Importing Data in Background With CoreData
It’s very common for an application to import and export data to other programs, granting intercommunicability and flexibility. This kind of operation should be executed in background, so that your application UI remains reactive. Under Cocoa and, specifically, with CoreData there are a lot of available options to implement background operations, as much as a lot of literature and best practices about it.
Here the pattern I chose for my application and the reasons why.
First of all, my application runs under MacOS, it’s backed by CoreData and based on
NSPersistentDocument, so my
considerations and needs are strictly related to this context: the same problem would be addressed in a
different way if it was under IOS or requirements were different.
In a subview of my application, user can drop one or more files into a drop view, for example dragging them from Finder; these files could be of different kind (images, documents, …) but must be all handled in the same way and, possibly, without any interaction with the user. The drop view, the receiver of dropping operation, will ask the import manager to handle these files, returning immediately and maintaining the UI responsive; the import manager should also be able to import files concurrently, abort one or more operations if user asked so.
The “Import Manager”
As different file types must be handled, there will be an importer for each of them and another one class to manage them all. The import manager creates an operation queue in which will enqueue the import operations: it will wait for the drop view to ask to import new resources and create as many operations as requested.
importItems:intoDocument of the importer manager is called by the drop view: it requires an
array of items to import and the current document which will be the owner of newly created resources.
items is an array of
DZImportItem, a wrapper class that represent a single file to import.
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dispatch_async of GCD we ensure that this operation will be executed in background and not in
the same queue of UI, without blocking it.
Each data importer is a subclass of
main method will do the job.
The following example is responsible to import image files.
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canOpenURL checks if the given file conforms to UTI public.image, which identifies an image file,
main performs the job of opening the file and creating a corresponding managed object in the context.
The last operation is saving the context: we’ll see deeper this part.
Managed Object Contexts
The pattern I chose is nested managed object contexts: in this scenario, you create new contexts which are children of the document’s one; at this point all the managed objects created in child context are propagated to the parent whenever a save occurs.
Let’s see the required steps to use them.
As you already saw, the importer makes use of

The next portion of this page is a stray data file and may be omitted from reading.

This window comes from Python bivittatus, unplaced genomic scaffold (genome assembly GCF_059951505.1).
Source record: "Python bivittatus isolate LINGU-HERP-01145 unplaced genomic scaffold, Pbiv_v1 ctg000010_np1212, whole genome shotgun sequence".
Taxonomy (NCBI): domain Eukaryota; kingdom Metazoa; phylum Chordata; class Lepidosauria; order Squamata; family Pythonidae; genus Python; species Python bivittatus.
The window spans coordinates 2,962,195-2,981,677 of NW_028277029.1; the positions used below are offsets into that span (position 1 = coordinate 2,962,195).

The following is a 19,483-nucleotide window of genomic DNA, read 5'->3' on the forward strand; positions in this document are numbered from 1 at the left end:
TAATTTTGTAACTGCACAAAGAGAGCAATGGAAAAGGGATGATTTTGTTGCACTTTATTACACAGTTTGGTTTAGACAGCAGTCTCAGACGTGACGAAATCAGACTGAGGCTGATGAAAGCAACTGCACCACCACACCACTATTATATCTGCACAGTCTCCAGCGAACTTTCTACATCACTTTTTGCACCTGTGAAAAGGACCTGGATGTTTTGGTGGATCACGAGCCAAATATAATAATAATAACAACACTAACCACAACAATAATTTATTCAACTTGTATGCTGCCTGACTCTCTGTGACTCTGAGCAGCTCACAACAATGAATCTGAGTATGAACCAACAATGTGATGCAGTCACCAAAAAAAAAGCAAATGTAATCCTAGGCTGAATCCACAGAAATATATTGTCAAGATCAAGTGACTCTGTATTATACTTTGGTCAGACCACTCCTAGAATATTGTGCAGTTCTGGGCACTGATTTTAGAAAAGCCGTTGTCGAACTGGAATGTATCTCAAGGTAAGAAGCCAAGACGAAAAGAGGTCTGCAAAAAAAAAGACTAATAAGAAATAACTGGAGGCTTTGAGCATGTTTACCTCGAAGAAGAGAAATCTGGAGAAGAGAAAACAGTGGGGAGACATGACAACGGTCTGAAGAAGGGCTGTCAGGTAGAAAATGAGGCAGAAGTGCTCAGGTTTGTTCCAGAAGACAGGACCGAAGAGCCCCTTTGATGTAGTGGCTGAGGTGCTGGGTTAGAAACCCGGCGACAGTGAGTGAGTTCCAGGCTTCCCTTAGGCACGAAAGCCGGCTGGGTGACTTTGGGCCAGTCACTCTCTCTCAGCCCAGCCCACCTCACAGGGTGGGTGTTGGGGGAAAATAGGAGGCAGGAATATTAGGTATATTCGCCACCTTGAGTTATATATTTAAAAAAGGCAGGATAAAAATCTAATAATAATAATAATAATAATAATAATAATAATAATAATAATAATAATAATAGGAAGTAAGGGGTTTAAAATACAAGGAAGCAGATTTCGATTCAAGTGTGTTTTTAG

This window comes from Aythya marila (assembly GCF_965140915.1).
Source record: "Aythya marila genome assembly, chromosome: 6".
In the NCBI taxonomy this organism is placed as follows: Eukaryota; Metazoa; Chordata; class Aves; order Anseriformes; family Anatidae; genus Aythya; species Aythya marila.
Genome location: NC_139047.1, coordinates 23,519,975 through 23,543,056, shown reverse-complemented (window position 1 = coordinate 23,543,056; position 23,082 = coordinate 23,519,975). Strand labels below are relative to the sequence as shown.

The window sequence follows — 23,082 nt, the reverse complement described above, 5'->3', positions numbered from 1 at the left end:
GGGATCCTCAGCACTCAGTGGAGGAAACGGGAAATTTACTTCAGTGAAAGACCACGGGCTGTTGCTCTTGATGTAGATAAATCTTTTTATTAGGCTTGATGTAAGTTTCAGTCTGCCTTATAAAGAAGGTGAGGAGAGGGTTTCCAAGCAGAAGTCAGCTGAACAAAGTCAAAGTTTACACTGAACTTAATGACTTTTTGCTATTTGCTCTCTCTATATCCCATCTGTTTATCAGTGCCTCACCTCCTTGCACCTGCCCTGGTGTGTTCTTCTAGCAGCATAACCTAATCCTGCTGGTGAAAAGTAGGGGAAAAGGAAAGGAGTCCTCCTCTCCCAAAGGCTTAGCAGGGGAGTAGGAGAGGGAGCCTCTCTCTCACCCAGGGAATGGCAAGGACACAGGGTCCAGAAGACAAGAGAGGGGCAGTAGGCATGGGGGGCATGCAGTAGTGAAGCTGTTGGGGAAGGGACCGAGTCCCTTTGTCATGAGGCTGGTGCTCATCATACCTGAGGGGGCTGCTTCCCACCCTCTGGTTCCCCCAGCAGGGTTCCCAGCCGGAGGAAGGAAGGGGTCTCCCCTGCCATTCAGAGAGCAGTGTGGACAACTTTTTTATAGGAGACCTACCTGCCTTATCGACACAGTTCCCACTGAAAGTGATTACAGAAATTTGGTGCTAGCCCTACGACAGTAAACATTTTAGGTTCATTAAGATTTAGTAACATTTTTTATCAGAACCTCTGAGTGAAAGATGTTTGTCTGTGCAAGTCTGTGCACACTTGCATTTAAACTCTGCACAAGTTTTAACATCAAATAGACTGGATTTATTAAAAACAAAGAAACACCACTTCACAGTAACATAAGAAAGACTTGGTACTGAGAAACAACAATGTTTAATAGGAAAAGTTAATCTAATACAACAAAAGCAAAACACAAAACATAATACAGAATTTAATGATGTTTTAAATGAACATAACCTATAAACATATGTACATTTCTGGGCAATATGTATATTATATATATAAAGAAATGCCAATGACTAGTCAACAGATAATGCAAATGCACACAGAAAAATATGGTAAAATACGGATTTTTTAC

-[NSManagedObjectContext performBlockAndWait], which implies that
the managed object context has an associated queue. By default, an application based on
creates a managed object context initialized with
NSConfinementConcurrencyType, which specifies that the context
will use the thread confinement pattern: trying to use
perfomBlock with this concurrency type would rise an
We have to override this default initialization by rewriting
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In this way we create a managed object context with concurrency type
NSMainQueueConcurrencyType, which allows us to
The inizialization of each single
NSOperation subclass creates a new subcontext which is set up as child of document
main context: a category of
NSManagedObjectContext makes available this method and init the context with
NSPrivateQueueConcurrencyType so that it will be associated with a private dispatch queue and won’t block the main
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Note: in my case the import operation doesn’t ever read of any other existing objects of the parent context, i.e. doesn’t issue a fetch request: this kind of operation would block the parent context even if the request was issued by the child.
From the performance point of view, it seems this isn’t the best approach as nested contexts waste a lot of time in reciprocal synchronization and do a lot of disk access; read this excellent article by Florian Kugler about this argument.
According to his measurement, the best solution is create another context which shares the same persistent store; by the way, under MacOS, it’s not unusual for an application to create a new document and working on it without having saved to disk, i.e. without a persistent store. In this scenario, I had a lot of problem and got very often this exception: “Object’s persistent store is not reachable from this NSManagedObjectContext’s coordinator”.
With nested context there is also no need to watch for context save notification and call